(860) 677-1564

3 Mountain Rd, Farmington, CT 06032, USA

©2018 BY ST. JAMES EPISCOPAL CHURCH.

Archive

Please reload

Tags

Please reload

The Day of Pentecost

May 20, 2018

 

Today is, of course, Pentecost which marks the conclusion of the Great 50 days of Easter. Pentecost has ancient roots but, for us, it commemorates the coming of the Holy Spirit upon Jesus’ disciples after His Ascension. Today, at both services, we also witness the Baptism of a baby – Emilia at 8 and Ethan at 10:15 – and we welcome them as Christians who are christened into the reality of the coming of the Holy Spirit, marked as Christ’s own forever with the fruits of the kingdom of God. We are all reminded that we are all imprinted with the Holy Spirit as Christ’s own and the continuing revelation of Jesus’ resurrection in our lives for all time. Because of Jesus, we have the Spirit of God in us and we share in the first fruits of God’s blessing.

 

We know that the whole creation has been groaning in labor pains until now; and not only the creation, but we ourselves, who have the first fruits of the Spirit, groan inwardly while we wait for adoption, the redemption of our bodies. For in hope we were saved. Now hope that is seen is not hope. For who hopes for what is seen? But if we hope for what we do not see, we wait for it with patience. Likewise the Spirit helps us in our weakness; for we do not know how to pray as we ought, but that very Spirit intercedes with sighs too deep for words. [Romans 8:22-27]

 

Hope is one of those first fruits of the Spirit that Paul speaks of in Romans. At our Baptism we receive the gift of the Holy Spirit which means that we can trust in God’s promises. We trust because of the triumph of the Christ who delivers, who made redemption not only possible but a reality. Hoping, even when we cannot see any light at the end of our particular tunnel, just may produce the patience we all need to live as though God’s kingdom has already come. Even if we have no reason to expect anything good to happen to us yet we are able to trust, somehow, in the mystery of God’s grace and love: this is called hope.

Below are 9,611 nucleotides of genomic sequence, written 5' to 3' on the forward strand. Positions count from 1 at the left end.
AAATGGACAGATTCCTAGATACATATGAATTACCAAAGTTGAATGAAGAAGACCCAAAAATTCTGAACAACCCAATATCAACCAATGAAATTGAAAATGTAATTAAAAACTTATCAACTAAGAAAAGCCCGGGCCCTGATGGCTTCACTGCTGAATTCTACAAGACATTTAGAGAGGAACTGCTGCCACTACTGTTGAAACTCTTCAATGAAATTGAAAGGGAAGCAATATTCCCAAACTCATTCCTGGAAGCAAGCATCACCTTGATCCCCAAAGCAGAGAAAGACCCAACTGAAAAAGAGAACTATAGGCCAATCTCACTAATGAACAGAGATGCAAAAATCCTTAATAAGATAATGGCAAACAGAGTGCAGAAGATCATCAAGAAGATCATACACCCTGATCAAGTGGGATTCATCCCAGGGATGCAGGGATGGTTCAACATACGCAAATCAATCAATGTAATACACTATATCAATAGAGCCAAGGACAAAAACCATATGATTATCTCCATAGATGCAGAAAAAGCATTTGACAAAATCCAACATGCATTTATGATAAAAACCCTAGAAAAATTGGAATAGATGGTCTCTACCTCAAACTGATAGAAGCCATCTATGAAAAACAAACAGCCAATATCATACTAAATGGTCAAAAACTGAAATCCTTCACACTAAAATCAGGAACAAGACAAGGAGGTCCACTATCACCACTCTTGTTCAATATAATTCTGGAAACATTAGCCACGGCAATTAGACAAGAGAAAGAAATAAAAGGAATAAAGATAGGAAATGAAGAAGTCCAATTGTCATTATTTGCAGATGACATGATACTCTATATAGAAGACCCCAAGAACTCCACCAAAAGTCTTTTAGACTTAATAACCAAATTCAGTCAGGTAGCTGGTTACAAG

Patience is another fruit of the Spirit. We have been dashed to pieces, felt the punishing retribution of the world, yet we kept hope in Christ’s love for us. Patience is that ability to wait upon the Lord and continue to call upon the Lord in hope, even amidst times of suffering, doubt, and heartache. It is also not allowing our joy, when joy is our lot, to prevent us from speaking gratitude to God in the silence. Patience keeps us from moving on from the reality of God after prayer has been answered, dreams realized, or possibility awakened.

 

Gratitude is that final fruit of the Spirit for today's’ reflection. We have hoped in God’s goodness in Christ, and we have, if needed, waited for it with patience, and now, we are thankful, regardless of where God’s Spirit takes us. The reality of God in our lives, in spite of it all, is a cause for celebration and our Baptism reminds us that God’s presence is never far away; only as far away as our asking, praying, or living into that reality. Because God loves us, because God has Baptized us into His kingdom here and now, and we give thanks to God. Even if we have groaned outwardly and inwardly in our hearts and bodies because of hardship, the God who has saved us in Christ gives us a reason to be thankful: because of His persistent love. God’s Baptism doesn’t mean we will have money, fame, a house, security, or anything material. All these things are nice and, for most of us, they seem essential for happiness and hope, but they have little to do with the Holy Spirit that Jesus promises His disciples.

 

Material things do not transform our spirits. What transforms us is living into the reality that the God of all the universe, who is still active among us, loves us completely and unconditionally, even if we are dirt poor, sick and/or struggling; mostly then. And Jesus shows us this by answering our hope, patience and gratitude with His presence and all too powerful love. Hope, patience, and gratitude, with a great deal of love, are the first fruits of Christ’s spirit that we are given at Baptism and are called this day to foster. These fruits can actually position us, with the fire of the Holy Spirit, to build the kingdom of God.

Please reload

Recent Posts

Please reload